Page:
Reportage SVM 2015 (English)
At the Swiss Volvo Meeting 2015, Volvo’s founders would have been baffled!
By Caspar Türler (text and pictures)
Participants, visitors and organisers alike are unanimous: The 13th Swiss Volvo Meeting (SVM) at „Kanderarena“ in Mülenen BE, was a huge success. Profiting from perfect weather conditions during the pre-programme on Friday as well as for the main event on Saturday and Sunday, the experienced organising committee welcomed between 600 and 700 Volvo owners with their cars from 8 decades to the Bernese Oberland.
The numerous participants and visitors from all over Europe covered the same timespan in person: From babies in prams to OAPs in walking frames – everyone came to the beautiful Kander valley on four wheels. Those above 18 years of age, some of which had travelled days to be there, had one thing in common: the iron symbol, a circle with an erected arrow, on the bonnets of their cars. Andreas Haugen and partner Helene easily took the prize for the participants with the farthest journey: in their white Amazon, they had started a week before in Trondheim and covered some 2800 kilometres to the SVM.
To kick off the meeting, around 30 foreign and Swiss drivers lined up their shining automobile valuables on Friday morning in the city of Thun in front of the town hall. Strengthened with some cheese and wine, everyone enjoyed a guided tour through the cobblestoned streets of the historic gateway to the Alps.
In the evening, a group of over 100 Volvo fans took Europe’s steepest cable car up to the “Swiss Pyramid”, mount Niesen (2362m / 7750 ft.). Surrounded by snow-topped giants, they enjoyed a magnificent sunset and dinner, raising their glass to the past, present and future of Volvo.
Organising committee president Stephan Würsten expressed his gratitude to the Volvo fans for travelling to the SVM from 11 countries, as well as the local volunteers for their great job in preparing the meeting. In Stephan’s words, gatherings such as this showed that people sometimes ridiculed as “scrap metal collectors” were in fact enthusiastic and important ambassadors of their preferred car brand for decades. Dennis Nobelius, the new director of Volvo Switzerland, praised the fans‘ fidelity as well and hinted at some exciting developments. The young Swede also recalled the sometimes difficult beginnings of the brand, when two visionaries with practical sense laid the foundations of one of the biggest Scandinavian success stories.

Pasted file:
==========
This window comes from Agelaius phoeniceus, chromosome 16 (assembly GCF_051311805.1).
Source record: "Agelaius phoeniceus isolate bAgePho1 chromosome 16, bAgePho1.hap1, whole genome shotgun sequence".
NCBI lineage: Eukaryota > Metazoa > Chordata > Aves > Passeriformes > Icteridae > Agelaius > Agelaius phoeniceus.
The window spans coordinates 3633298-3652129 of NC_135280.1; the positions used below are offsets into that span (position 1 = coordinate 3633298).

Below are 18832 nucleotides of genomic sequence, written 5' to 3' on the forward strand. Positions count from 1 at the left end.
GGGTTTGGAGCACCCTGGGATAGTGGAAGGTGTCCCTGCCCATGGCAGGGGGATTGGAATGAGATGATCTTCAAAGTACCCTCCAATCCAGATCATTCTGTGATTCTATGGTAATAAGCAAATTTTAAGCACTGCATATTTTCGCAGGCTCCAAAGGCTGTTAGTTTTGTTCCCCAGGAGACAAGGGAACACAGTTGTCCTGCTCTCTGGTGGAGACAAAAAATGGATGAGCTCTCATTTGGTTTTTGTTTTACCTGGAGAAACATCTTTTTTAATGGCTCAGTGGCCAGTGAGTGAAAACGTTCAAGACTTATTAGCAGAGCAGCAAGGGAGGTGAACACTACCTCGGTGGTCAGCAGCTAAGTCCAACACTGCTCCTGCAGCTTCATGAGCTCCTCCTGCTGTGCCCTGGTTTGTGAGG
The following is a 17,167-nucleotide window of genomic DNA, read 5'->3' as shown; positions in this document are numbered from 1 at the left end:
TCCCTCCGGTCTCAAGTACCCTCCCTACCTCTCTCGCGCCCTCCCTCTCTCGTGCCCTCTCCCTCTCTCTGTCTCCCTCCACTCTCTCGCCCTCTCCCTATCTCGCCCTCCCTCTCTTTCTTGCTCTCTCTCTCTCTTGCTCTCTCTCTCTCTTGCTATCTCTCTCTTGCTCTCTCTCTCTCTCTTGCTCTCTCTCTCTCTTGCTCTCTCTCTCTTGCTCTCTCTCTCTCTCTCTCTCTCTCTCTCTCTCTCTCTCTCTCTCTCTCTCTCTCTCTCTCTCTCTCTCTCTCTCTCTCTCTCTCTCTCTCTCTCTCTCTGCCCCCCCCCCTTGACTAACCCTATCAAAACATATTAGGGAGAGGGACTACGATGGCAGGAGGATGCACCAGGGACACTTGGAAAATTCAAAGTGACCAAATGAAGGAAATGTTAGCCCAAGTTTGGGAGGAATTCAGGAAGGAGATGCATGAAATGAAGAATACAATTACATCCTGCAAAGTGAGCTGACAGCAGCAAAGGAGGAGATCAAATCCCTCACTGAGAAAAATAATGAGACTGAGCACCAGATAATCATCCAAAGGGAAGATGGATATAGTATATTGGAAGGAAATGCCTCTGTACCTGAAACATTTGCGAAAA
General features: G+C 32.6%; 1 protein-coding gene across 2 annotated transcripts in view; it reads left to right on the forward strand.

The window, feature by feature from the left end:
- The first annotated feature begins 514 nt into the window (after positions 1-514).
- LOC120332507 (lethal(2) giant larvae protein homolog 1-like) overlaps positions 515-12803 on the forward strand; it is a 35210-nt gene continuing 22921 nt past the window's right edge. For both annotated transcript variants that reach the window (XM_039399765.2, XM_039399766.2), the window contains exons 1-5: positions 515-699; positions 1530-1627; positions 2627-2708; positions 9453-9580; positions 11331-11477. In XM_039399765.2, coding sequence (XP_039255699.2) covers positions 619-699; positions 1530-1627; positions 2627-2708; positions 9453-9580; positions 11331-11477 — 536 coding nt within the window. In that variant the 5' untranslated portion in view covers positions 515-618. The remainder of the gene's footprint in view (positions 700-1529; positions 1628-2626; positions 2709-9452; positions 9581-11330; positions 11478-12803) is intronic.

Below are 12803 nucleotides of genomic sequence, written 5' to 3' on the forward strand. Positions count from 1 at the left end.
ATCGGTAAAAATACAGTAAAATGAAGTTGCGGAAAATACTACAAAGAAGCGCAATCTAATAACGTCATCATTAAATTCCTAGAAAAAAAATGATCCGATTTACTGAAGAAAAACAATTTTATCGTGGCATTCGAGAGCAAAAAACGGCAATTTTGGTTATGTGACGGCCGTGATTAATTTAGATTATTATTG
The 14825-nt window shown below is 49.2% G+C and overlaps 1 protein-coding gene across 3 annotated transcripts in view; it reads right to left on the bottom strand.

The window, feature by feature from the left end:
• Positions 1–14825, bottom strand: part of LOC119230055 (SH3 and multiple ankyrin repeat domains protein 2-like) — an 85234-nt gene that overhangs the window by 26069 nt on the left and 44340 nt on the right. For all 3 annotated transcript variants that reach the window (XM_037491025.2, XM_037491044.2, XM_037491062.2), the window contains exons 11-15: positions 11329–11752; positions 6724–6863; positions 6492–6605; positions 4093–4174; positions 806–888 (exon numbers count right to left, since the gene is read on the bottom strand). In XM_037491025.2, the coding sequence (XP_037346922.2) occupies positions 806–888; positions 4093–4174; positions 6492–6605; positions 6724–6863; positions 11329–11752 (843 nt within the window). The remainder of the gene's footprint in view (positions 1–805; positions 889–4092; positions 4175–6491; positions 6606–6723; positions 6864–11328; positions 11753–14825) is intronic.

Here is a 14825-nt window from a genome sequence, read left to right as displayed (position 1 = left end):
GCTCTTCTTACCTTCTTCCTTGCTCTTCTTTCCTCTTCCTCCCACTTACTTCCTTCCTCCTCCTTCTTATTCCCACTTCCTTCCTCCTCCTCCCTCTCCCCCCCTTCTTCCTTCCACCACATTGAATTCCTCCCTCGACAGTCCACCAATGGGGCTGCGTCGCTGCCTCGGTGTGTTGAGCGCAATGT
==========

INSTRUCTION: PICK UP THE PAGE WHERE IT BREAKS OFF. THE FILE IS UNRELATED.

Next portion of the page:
We can only imagine what it must have been when the first Volvo ÖV4 rolled out of the factory in Göteborg at about 10 a.m. on April 14, 1927. What would the then leading heads say about Volvo’s development up to today? Assar Gabrielson (1891-1962, chairman) and Gustav Larson (1887-1968, technical director), who lead the company as a team until the 60s, always placed the driver at the centre of their considerations. Hence, they attached particular importance to safety, durability, performance, comfort and design. Had the two founding fathers joined the crowds at the Swiss Volvo Meeting of 2015, a lot would have seemed familiar to them. But in the face of many other things, they probably would have been baffled.
The two illustrious gentlemen would have been satisfied to see that their philosophy had been absolutely right and that their brand, now on a global scale, has remained a leader in the above criteria. During Saturday’s rallye to the Bütschelegg restaurant and Cholcolat Ammann (ca. 110 km), they would have loved to see that their “children” of the PV (hunchback) and Amazon series are still adored, cared for and driven 60 years on. Many still in their original state, some gently restored, and a few creatively “developed” further, having been lowered, equipped with spoilers, rollcages and modernised engines to deliver in excess of 200 horsepower. To say nothing of todays cutting-edge tuning technology used by the under 30 years olds to impress the girls (or the other way round!) outside the Kanderarena.
Strolling through the outside parking, Gustav and Assar could have learned about turbo engine technology and seen the influence of Italian design in the angular limousines and estates of the 70s, 80s and 90s. Only to realise that the design principles of their era have come full circle in the new millennium: Whereas the 40s and 50s had been marked by aerodynamic experiements and round American cars, today, considerations for reduced consumption, improvements in driver and pedestrian safety as well as new materials lead to comparably “flowing” exterior styling once more.
Today’s interiors, however, are radically different. Would our two imaginary time travellers have coped with an almost silent, hybrid engined XC90 without key nor handbrake? After a little instruction – surely! In this day and age, a dozen electronic assistants support the driver, warn him or her and even take active control, for example in case of an emergency stop. All that with the goal – called “vision zero”- in mind, that after 2020, no human will suffer lethal injuries in a Volvo or because of a Volvo any more.
And Goteborg’s engineers won’t stop there. In 2017, Volvo enters its ninth decade and will integrate top technology as well as the best elements of its classic vehicles into the next generation of cars. Together with Assar and Gustav, we’re eagerly waiting to see what the future holds!